‘The “millionaire’s defence” survived to some degree when the court was determining the appropriate financial provision for the illegitimate child of a father of very great wealth. Accordingly it was not appropriate to contend for a “fair proportion” of the wealth when seeking to determine a sum representing the reasonable needs of the child for the purposes of Schedule 1 to the Children Act 1989.’

WLR Daily, 10th December 2014

Source: www.iclr.co.uk

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Davies v O’Kelly – WLR Daily

Posted December 18th, 2014 in appeals, constructive trusts, law reports, trusts by sally

Davies v O’Kelly [2014] EWCA Civ 1606; [2014] WLR (D) 535

‘In general, equity would not come to the aid of a party who had to rely on his unlawful purpose, but if his right to an equitable interest in property could be identified without the need to rely on his unlawful purpose it might be enforced. In particular, notwithstanding an unlawful purpose between a couple in purchasing property, where the couple later separated it was possible, in the case of a constructive trust just as in the case of a resulting trust, to find, where one of the parties was advancing a claim to his beneficial interest in the relevant property, that he had no need to rely on the unlawful purpose and could therefore advance his claim.’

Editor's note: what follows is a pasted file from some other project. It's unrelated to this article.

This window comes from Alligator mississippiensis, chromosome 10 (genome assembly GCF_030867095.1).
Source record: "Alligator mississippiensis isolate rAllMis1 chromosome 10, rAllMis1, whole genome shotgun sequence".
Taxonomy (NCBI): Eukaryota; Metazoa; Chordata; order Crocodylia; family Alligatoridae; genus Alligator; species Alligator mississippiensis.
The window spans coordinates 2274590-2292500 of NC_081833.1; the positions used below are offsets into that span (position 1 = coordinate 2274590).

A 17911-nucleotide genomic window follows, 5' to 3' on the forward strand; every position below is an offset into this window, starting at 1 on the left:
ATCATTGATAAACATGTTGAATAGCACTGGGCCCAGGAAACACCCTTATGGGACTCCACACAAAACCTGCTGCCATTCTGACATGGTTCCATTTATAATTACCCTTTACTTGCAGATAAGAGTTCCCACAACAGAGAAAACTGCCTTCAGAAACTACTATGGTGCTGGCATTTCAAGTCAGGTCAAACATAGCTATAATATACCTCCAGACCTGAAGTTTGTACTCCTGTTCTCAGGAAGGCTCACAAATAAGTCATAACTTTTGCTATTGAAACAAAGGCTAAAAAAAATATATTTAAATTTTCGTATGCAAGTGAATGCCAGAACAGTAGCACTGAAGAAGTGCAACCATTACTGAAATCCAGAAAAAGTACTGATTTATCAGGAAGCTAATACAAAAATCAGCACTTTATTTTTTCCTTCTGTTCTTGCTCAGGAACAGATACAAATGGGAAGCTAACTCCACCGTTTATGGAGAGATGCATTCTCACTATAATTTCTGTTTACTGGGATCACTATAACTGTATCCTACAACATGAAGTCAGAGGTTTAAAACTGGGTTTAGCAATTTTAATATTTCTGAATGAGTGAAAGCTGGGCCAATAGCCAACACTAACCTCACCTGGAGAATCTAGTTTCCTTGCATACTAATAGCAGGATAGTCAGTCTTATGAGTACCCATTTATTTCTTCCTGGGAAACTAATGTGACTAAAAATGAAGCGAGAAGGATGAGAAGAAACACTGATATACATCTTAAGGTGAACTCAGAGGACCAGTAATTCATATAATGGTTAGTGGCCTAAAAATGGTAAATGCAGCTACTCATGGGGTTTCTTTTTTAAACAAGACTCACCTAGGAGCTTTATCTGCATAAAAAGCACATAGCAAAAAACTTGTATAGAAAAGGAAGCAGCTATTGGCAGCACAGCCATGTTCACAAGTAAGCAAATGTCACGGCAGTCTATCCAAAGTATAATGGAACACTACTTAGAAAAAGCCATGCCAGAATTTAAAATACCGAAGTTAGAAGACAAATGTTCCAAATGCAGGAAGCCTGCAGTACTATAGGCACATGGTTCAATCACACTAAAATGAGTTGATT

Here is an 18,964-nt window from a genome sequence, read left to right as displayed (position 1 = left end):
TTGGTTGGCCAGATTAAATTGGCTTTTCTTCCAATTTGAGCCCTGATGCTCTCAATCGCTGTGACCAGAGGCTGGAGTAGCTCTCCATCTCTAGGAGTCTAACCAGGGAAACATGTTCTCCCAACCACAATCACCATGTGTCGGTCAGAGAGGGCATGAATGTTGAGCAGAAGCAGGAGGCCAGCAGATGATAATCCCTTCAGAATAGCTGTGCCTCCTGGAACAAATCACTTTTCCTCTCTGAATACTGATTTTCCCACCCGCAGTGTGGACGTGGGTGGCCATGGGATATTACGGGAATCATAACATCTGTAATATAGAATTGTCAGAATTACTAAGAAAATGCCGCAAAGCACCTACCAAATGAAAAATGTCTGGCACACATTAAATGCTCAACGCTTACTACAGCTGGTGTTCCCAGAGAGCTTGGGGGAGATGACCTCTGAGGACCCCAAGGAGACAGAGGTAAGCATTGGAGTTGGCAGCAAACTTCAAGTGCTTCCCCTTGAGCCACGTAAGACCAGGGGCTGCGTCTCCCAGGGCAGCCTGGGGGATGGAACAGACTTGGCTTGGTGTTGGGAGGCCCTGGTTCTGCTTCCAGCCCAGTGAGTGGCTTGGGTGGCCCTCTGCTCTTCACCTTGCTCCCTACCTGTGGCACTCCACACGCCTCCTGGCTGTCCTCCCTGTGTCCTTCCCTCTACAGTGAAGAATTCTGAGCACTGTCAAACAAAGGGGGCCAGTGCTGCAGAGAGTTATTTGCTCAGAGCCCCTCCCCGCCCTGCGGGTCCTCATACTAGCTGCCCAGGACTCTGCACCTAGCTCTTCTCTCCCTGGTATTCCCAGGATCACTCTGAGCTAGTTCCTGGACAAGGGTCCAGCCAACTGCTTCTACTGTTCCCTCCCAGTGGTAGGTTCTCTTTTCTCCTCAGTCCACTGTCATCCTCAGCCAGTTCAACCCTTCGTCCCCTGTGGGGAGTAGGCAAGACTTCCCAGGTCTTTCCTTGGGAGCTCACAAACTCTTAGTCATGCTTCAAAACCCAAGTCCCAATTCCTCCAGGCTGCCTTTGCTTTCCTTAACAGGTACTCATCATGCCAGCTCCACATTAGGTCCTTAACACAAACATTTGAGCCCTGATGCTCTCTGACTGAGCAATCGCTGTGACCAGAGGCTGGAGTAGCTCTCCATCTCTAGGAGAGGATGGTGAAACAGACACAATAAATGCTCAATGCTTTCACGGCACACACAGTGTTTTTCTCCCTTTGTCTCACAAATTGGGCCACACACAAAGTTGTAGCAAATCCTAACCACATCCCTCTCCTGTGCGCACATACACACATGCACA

WLR Daily, 11th December 2014

Source: www.iclr.co.uk

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Supreme Court homeless appeals – Law Society’s Gazette

‘Three landmark appeals being heard this week should clarify who is ‘vulnerable’ and entitled to priority rehousing by local authorities.’